Today, at the annual MacWorld conference in San Francisco, Apple Inc. senior vice president of worldwide product marketing, Phil Shiller, announced that by the end of this quarter, the iTunes Store’s entire catalog of digital music will be sold without Digital Rights Management (DRM). As of today, 8 million of the 10 million songs sold by the iTunes Store are available sans DRM, with the remaining 2 million to follow suit during the coming months. This announcement has been a long time coming from Apple; the company’s CEO, Steve Jobs, penned an open letter to the music industry in February of 2007, calling for an end to DRM mandates for online music retailers, though only one of the “Big Four” record labels, EMI, answered his call in the weeks that followed. This time around, it seems that Apple was forced to make a concession in order to cast off the record industry’s DRM requirements. As followers of Apple’s negotiations with the recording industry will note, variable pricing for songs–an item that has long topped record executive’s wish lists–was also announced today at MacWorld and will be implemented in April. Though it remains to be seen whether labels will seek to fully exploit this new variable pricing model, Apple’s DRM announcement marks a turning point in the battle against DRM. But the war is far from over.
As far as online music sales go (subscription services exempted), Apple’s iTunes Store is essentially the final and largest domino to fall. Its competitors have been selling DRM-free MP3s for months–Amazon.com, for example, launched a DRM-free music store in September 2007 and now offers more than 5 million songs in an unprotected MP3 format. Apple’s announcement is still significant, however, for two reasons. First, Apple is far and away the world’s largest online music retailer–the company has sold more than 5 billion songs online and currently stands as the second largest music retailer in the U.S. behind Wal-Mart. Second, Apple is also the producer of the most popular line of digital media players on the market and until recently, used this market power to restrict consumer choice. FairPlay, the DRM used by Apple, is a proprietary technology and Apple has refused to license it to other companies. What this means for the consumer is that FairPlay-encoded songs purchased from the iTunes Store will only play on Apple iPods. If you’ve built up a collection of music by purchasing tracks from the iTunes Store and decide that you’d like to switch to another brand of digital media player, too bad–those files will only play on an iPod or iPhone.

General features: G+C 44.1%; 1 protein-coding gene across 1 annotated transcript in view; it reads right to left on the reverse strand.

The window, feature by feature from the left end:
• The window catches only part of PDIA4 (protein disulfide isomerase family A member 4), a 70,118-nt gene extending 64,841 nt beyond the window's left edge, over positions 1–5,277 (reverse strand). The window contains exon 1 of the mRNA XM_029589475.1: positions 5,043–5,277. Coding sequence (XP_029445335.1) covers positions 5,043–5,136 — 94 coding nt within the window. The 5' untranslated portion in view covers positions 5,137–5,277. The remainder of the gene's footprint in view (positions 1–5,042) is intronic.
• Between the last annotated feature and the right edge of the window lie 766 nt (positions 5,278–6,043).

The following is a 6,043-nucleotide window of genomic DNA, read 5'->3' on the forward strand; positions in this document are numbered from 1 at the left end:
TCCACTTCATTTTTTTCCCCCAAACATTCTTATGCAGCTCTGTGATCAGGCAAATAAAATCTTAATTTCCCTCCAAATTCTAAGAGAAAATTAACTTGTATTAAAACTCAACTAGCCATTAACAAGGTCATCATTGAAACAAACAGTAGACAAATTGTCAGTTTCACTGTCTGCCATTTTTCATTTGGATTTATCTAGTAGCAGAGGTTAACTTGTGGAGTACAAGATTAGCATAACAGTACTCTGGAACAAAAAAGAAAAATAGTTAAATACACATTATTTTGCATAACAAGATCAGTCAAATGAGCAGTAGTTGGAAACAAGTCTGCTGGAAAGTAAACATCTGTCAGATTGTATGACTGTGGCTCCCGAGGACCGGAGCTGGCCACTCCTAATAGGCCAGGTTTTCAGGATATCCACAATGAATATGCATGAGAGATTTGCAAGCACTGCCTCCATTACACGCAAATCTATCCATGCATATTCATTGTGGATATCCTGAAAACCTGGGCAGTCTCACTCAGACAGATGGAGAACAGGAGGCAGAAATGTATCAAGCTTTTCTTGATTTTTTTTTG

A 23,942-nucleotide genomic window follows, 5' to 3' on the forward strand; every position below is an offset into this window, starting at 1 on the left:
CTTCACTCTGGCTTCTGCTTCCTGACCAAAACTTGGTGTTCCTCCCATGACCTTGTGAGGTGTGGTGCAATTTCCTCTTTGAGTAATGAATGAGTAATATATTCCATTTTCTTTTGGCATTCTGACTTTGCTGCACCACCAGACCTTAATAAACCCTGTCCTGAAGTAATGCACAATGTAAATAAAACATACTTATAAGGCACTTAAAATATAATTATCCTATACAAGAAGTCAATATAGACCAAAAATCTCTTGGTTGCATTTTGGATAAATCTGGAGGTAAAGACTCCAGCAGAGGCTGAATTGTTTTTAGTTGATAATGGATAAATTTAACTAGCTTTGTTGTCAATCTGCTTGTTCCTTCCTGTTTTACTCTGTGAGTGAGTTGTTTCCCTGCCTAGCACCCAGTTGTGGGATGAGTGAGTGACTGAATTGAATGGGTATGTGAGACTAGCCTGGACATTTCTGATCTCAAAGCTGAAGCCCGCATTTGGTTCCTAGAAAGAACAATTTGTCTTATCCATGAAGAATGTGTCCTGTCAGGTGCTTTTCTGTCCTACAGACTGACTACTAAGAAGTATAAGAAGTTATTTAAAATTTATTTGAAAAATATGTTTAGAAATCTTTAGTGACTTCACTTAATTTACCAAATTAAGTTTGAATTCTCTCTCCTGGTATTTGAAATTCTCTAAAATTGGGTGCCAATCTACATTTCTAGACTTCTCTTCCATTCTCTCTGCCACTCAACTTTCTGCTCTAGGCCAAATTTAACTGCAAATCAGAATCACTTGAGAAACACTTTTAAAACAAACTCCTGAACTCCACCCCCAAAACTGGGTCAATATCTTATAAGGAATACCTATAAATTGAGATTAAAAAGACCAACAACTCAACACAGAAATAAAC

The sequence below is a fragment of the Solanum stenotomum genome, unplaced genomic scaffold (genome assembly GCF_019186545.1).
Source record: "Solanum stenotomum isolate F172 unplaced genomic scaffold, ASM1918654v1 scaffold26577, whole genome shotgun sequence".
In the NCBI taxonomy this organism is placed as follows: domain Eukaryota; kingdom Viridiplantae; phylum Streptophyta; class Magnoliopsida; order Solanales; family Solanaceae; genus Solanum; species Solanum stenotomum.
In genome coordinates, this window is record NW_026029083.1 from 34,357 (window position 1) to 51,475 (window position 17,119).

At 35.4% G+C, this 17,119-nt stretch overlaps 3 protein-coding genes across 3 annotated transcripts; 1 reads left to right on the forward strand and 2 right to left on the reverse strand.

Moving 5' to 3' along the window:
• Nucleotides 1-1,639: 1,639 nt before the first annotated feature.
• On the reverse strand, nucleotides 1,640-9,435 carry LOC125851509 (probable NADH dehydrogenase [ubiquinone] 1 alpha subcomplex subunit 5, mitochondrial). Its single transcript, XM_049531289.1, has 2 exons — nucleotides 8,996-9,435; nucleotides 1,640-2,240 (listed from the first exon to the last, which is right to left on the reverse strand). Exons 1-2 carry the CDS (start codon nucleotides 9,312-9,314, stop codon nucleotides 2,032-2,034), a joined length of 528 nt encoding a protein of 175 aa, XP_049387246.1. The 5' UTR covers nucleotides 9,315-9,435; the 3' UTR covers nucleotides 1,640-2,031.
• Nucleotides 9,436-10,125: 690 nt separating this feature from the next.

Thankfully, with this announcement, Apple has offered consumers a way out of its closed ecosystem. Starting today, users will be able to “upgrade” most of the songs in their music libraries to DRM-free tracks for the nominal fee of $0.30 per song (users could previously do this with tracks offered by EMI and a handful of indie labels). While that’s not ideal, it offers a far better alternative to the two previous options: repurchasing that song or downloading it illegally.
While Apple and the Big Four should be applauded for bringing DRM-free music to the masses (it’s worth noting that indie labels of all sizes have long offered DRM-free downloads as a matter of course), there’s still much work to be done by the anti-DRM crusade. As Cory Doctorow notes over at Boing Boing, Apple still sells DRM-encoded movies, TV shows and audiobooks. While this is, likely, more the fault of the content owners than Apple, one would hope that other sectors of the entertainment industry will get the message soon enough. As we have seen, DRM isn’t just an inconvenience; it can cause a whole host of complications, ranging from interoperability to accessibility issues. On the music side, users have roundly rejected DRM and the major labels have had no choice but to respond. One can only imagine that the same will happen with other media formats, in due time.